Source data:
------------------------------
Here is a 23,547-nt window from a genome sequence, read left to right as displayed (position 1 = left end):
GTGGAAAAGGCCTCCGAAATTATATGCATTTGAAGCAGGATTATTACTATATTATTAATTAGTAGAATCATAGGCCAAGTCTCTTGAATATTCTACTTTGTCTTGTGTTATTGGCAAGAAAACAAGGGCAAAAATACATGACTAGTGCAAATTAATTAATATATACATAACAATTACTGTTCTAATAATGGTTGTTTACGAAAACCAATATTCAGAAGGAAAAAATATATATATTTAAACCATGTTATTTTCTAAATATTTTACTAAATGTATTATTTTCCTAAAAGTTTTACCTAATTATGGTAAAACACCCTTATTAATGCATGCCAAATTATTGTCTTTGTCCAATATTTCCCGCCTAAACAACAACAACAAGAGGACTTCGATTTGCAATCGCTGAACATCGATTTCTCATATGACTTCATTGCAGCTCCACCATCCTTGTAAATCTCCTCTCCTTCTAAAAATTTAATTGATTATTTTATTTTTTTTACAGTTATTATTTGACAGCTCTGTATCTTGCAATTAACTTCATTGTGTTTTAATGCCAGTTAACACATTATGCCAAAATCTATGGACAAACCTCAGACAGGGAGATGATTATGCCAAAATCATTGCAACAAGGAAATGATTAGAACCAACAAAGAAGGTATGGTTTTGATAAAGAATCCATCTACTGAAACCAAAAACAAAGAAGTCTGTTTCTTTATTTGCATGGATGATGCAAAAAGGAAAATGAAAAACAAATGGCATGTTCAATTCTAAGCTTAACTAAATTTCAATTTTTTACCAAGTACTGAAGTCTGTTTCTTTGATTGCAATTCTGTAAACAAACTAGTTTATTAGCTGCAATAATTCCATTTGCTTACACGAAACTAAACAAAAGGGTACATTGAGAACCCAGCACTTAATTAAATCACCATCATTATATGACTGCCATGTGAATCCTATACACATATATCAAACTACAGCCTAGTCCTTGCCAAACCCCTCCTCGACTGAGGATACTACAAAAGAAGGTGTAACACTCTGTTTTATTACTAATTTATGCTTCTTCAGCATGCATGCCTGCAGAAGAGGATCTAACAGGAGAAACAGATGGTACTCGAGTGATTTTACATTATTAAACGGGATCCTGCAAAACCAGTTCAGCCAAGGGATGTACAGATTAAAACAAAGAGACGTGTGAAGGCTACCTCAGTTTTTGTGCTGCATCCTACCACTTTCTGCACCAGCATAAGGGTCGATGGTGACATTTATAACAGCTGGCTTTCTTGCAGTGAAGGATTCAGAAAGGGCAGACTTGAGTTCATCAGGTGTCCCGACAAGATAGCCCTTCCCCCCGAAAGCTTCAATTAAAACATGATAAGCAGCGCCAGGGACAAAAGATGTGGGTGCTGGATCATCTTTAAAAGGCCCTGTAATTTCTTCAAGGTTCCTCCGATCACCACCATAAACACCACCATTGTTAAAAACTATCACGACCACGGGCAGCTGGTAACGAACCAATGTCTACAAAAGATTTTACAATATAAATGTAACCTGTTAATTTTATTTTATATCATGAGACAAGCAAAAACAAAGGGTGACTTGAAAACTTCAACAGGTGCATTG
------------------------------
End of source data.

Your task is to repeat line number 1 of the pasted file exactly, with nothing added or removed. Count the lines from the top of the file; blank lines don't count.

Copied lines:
Here is a 23,547-nt window from a genome sequence, read left to right as displayed (position 1 = left end):